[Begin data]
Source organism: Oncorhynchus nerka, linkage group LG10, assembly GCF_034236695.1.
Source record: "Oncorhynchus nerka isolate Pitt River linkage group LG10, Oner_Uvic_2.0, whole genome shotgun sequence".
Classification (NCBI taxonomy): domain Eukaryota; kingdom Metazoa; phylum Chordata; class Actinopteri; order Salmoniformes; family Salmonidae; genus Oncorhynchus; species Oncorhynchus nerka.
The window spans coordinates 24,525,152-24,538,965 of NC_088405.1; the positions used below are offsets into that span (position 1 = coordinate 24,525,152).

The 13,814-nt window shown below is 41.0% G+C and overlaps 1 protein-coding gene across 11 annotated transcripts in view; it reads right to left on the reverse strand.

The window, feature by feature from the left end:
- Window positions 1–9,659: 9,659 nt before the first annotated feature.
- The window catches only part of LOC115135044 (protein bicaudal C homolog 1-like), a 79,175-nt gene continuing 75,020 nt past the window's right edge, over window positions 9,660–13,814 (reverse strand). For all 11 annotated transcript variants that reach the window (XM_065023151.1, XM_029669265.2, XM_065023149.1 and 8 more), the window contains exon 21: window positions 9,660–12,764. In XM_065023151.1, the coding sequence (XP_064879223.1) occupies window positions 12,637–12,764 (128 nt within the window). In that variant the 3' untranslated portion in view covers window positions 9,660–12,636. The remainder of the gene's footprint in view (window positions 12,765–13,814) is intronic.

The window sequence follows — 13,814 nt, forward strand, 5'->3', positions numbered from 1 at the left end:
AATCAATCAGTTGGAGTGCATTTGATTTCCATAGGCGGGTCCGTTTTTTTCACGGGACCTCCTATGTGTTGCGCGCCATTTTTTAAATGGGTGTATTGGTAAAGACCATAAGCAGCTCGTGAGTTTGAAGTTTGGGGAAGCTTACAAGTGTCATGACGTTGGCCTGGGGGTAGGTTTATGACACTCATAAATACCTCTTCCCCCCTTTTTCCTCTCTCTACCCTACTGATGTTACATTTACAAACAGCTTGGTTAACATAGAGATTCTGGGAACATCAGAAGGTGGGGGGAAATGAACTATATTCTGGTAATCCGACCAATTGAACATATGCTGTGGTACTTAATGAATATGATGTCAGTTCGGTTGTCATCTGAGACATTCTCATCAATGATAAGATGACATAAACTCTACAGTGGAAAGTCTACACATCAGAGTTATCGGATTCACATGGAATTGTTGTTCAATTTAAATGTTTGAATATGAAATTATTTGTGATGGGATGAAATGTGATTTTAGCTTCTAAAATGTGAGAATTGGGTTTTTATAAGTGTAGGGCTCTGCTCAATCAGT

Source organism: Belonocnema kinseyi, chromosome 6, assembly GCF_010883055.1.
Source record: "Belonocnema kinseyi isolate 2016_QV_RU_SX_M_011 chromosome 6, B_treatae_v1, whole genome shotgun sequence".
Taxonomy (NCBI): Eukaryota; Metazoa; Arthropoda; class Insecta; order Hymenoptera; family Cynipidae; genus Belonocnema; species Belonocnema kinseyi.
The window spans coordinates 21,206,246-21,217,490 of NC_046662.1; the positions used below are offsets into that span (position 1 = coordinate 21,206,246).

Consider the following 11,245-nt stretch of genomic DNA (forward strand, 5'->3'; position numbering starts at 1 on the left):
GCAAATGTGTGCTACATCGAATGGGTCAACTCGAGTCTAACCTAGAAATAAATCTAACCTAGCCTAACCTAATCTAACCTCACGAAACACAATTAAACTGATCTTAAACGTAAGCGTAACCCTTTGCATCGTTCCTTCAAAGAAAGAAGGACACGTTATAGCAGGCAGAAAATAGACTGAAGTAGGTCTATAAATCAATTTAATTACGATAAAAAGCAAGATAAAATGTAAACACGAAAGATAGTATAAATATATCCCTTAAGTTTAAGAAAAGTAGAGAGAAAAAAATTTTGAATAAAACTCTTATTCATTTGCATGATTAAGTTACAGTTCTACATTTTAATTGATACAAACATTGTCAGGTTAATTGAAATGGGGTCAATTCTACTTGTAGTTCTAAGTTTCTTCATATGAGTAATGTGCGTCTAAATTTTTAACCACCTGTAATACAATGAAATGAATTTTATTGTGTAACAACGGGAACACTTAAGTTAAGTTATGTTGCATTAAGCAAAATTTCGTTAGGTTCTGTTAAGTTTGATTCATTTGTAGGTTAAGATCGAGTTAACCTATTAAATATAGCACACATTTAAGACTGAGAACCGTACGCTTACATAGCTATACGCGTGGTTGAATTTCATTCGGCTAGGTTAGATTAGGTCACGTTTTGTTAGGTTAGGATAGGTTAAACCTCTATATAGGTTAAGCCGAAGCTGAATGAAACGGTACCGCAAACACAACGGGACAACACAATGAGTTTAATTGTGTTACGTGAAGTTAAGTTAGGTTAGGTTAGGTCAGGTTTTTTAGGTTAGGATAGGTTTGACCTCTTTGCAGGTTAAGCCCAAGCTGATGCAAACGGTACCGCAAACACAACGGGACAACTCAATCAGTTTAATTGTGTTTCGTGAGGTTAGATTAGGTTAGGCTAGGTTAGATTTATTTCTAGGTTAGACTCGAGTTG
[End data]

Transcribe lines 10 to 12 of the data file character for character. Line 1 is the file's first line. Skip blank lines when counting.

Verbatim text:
AATCAATCAGTTGGAGTGCATTTGATTTCCATAGGCGGGTCCGTTTTTTTCACGGGACCTCCTATGTGTTGCGCGCCATTTTTTAAATGGGTGTATTGGTAAAGACCATAAGCAGCTCGTGAGTTTGAAGTTTGGGGAAGCTTACAAGTGTCATGACGTTGGCCTGGGGGTAGGTTTATGACACTCATAAATACCTCTTCCCCCCTTTTTCCTCTCTCTACCCTACTGATGTTACATTTACAAACAGCTTGGTTAACATAGAGATTCTGGGAACATCAGAAGGTGGGGGGAAATGAACTATATTCTGGTAATCCGACCAATTGAACATATGCTGTGGTACTTAATGAATATGATGTCAGTTCGGTTGTCATCTGAGACATTCTCATCAATGATAAGATGACATAAACTCTACAGTGGAAAGTCTACACATCAGAGTTATCGGATTCACATGGAATTGTTGTTCAATTTAAATGTTTGAATATGAAATTATTTGTGATGGGATGAAATGTGATTTTAGCTTCTAAAATGTGAGAATTGGGTTTTTATAAGTGTAGGGCTCTGCTCAATCAGT

Source organism: Belonocnema kinseyi, chromosome 6, assembly GCF_010883055.1.
Source record: "Belonocnema kinseyi isolate 2016_QV_RU_SX_M_011 chromosome 6, B_treatae_v1, whole genome shotgun sequence".